Established in 1999 by Hon. Justice Fati Lami Abubakar, the wife of the then head of state Gen. Abdulsalami Abubakar, the WRAPA seeks to advance and protect the rights of women as provided by national laws and policies.

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It facilitates access to justice for aggrieved women and offers humanitarian support for women and families in difficult circumstances and victims of gender violence.

The organization has instituted a number of court cases to seek redress on behalf of women victims of human rights abuses. One of such is matrimonial cases involving wife battering. Others are harmful traditional practices that inflict physical and psychological trauma on women and civil rights matters involving the property rights of women.

The WRAPA seeks to:

  • Stimulate and motivate women at the grassroots to achieve a better and higher standard of living
  • To promote and protect all human rights of women
  • To support women in difficult circumstances including victims of gender violence
  • To promote reform of discriminatory laws and policies against women

4. Project Alert on Violence Against Women (PROALERT)

Agencies responsible for the protection of women's rights in Nigeria
Project Alert promotes and protects the rights of women and young girls. Photo credit: Facebook, Project Alert

Set up in January 1999, the organization promote and protect the rights of women and young girls. The non-governmental women's rights organization seeks to influence society by actively advocating for zero tolerance for all forms of violence against women / young girls.

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Its founder, Josephine Effah-Chukwuma, has taken several international courses in human and women rights in Africa and the United States of America

It has a shelter project, known as Sophia’s Place which caters to battered women in Nigeria. It is located in a suburb of Lagos.

5. Women Aid Collective (WACOL)

This independent, non-governmental, non-profit organization is dedicated to helping women and young people whose rights are threatened and/or have been subjected to physical, mental, and/or abuse and assault.

It operates an ultramodern shelter and safe haven which provides temporary accommodation to females victims of battery and violence and also displaced women and girls. A good number of battered and displaced women and girls have benefited from the shelter services. It gets donations from private and international foundations.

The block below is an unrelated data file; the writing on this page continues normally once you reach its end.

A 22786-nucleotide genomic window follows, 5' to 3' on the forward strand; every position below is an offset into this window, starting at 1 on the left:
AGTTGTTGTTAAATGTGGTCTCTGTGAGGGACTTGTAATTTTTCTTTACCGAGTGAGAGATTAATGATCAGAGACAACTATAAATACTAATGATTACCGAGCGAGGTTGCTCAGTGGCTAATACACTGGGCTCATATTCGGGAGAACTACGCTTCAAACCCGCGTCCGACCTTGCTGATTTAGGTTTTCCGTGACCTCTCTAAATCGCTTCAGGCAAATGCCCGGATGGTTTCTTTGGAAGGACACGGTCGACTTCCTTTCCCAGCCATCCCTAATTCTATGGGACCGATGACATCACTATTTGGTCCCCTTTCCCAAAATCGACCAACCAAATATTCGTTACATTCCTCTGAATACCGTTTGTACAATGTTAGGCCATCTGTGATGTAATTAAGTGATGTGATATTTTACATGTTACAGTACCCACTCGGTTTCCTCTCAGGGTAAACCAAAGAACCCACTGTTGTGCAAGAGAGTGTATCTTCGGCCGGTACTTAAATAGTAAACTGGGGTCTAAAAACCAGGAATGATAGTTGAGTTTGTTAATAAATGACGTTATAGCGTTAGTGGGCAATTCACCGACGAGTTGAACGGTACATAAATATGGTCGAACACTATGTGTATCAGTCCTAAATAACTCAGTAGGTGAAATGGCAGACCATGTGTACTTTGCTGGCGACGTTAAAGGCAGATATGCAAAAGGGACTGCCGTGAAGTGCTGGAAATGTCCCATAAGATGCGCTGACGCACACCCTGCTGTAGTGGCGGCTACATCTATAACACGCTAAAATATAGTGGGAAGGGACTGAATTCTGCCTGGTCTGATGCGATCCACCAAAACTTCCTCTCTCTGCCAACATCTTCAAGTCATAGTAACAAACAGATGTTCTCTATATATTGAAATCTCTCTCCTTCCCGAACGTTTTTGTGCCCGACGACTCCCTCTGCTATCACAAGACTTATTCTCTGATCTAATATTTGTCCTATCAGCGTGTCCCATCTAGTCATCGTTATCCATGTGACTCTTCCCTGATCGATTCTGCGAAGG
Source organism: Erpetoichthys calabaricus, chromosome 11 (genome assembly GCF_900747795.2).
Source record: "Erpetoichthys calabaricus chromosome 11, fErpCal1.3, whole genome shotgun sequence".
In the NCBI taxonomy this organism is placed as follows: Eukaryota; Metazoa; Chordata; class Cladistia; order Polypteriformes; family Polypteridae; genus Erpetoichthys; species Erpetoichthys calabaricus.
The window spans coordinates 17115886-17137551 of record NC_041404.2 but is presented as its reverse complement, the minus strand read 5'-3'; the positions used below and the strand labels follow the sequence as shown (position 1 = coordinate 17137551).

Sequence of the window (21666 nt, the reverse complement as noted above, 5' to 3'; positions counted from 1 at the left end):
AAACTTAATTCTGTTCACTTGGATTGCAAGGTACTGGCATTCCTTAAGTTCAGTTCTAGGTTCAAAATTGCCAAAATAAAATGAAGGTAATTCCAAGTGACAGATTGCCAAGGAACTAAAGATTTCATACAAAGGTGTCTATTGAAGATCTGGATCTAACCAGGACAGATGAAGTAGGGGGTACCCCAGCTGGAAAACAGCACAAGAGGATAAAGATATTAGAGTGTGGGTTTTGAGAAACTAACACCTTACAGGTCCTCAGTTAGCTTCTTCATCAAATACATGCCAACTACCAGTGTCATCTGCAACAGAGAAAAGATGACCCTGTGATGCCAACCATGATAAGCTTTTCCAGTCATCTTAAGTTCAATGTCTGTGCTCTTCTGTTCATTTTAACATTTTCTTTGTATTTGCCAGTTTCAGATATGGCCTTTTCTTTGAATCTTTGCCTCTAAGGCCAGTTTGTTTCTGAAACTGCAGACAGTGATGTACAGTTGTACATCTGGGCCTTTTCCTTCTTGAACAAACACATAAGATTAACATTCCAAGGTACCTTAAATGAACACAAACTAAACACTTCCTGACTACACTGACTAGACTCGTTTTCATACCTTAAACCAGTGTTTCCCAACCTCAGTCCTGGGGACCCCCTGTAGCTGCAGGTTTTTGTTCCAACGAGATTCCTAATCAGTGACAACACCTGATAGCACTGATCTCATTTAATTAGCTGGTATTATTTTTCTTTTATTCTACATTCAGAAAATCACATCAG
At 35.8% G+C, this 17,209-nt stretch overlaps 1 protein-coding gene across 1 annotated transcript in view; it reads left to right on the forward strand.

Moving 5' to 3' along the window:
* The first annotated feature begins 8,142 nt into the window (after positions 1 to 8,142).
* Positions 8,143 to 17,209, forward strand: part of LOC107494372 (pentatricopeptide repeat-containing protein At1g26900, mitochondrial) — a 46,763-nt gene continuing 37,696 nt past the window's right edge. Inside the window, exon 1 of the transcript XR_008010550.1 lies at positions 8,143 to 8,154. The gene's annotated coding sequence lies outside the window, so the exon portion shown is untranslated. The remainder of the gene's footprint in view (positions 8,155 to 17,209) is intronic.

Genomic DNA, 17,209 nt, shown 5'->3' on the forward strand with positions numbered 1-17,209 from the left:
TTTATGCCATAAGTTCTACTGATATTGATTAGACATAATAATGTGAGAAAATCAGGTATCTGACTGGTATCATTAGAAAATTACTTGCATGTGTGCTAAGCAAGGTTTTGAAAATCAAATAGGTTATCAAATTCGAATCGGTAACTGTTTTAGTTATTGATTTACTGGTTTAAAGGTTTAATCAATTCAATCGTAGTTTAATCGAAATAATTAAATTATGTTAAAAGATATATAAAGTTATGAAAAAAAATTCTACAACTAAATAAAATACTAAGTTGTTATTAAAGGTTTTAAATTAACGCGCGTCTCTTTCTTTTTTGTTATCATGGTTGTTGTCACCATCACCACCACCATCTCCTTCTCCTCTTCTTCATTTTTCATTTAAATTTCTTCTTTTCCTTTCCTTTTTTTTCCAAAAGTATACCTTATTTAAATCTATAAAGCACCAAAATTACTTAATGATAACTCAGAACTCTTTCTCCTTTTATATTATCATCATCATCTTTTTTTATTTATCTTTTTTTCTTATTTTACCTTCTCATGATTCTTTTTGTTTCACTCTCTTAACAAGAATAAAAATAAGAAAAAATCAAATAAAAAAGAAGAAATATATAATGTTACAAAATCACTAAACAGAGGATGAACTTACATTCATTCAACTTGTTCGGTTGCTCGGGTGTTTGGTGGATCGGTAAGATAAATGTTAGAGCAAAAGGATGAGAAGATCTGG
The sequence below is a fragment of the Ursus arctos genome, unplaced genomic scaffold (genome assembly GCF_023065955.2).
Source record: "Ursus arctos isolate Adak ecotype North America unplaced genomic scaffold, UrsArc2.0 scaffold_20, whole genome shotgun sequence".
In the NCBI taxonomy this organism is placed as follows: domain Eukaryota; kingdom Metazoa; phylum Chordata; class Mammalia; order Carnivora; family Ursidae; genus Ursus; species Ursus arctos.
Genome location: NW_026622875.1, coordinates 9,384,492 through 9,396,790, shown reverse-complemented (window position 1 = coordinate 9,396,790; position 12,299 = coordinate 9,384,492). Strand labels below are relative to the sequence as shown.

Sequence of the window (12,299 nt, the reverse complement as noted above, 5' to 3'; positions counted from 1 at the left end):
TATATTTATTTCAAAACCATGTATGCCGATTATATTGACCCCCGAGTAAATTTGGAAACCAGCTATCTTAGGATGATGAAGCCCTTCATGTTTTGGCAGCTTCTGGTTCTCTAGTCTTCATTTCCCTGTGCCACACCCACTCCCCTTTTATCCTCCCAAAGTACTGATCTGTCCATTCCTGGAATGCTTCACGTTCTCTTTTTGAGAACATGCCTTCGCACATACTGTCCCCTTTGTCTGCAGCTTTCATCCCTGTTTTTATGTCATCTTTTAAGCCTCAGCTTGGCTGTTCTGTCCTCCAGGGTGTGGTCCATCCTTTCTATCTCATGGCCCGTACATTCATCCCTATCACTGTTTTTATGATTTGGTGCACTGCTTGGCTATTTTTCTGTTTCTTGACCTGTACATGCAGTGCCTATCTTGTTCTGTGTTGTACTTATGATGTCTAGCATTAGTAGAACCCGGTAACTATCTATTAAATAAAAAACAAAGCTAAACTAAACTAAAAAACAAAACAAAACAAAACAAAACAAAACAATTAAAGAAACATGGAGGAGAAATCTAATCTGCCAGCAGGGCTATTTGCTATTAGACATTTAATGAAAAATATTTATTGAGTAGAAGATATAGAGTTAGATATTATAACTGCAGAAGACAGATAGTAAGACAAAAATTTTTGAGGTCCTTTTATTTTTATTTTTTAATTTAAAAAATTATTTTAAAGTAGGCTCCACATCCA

6. BAOBAB for Women’s Human Rights

This is a not-for-profit NGO whose mission is to promote and protect women’s rights under religious, statutory, and customary laws in Nigeria. It operates from a national office in Lagos, with outreach teams in 14 states across Nigeria.

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Baobab works with Women Living under Muslim Laws (WLUML) to support women human rights defenders, including gender rights activists.

What the Nigerian constitution says about women’s rights

Section 42 of the 1999 Constitution which takes care of the fundamental human rights of the Nigerian citizens prohibits all forms of discrimination against women. It prohibits discrimination on the basis of gender.

Unfortunately, this has not stopped society from subjecting women to all forms of oppression.

Women have a right to inherit property according to the Nigerian Constitution. This is taken care of by section 43 of the Constitution which provides that every citizen (irrespective of gender) of Nigeria shall have the right to acquire and own immovable property anywhere in Nigeria.

What can be done

- The Ministry of Women Affairs should sponsor laws to protect women and ensure the enforcement of existing laws that seek to protect females.

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- The police force should undergo training on how to handle assault and abuse cases.

- Measures should be taken to protect women from violence, such as: criminalising domestic violence and marital abuse; making it easy for victims to access justice; and prosecuting offenders.

- Measures should be taken to combat harassment in the workplace.

- Measures should be taken to stop all forms of discriminatory cultural practices such as the widowhood rites.

- Shelters should be provided for victims of domestic violence, assault and all other forms of abuse.

Watch this TV video of women from all walks of life staging a rally against gender-based violence.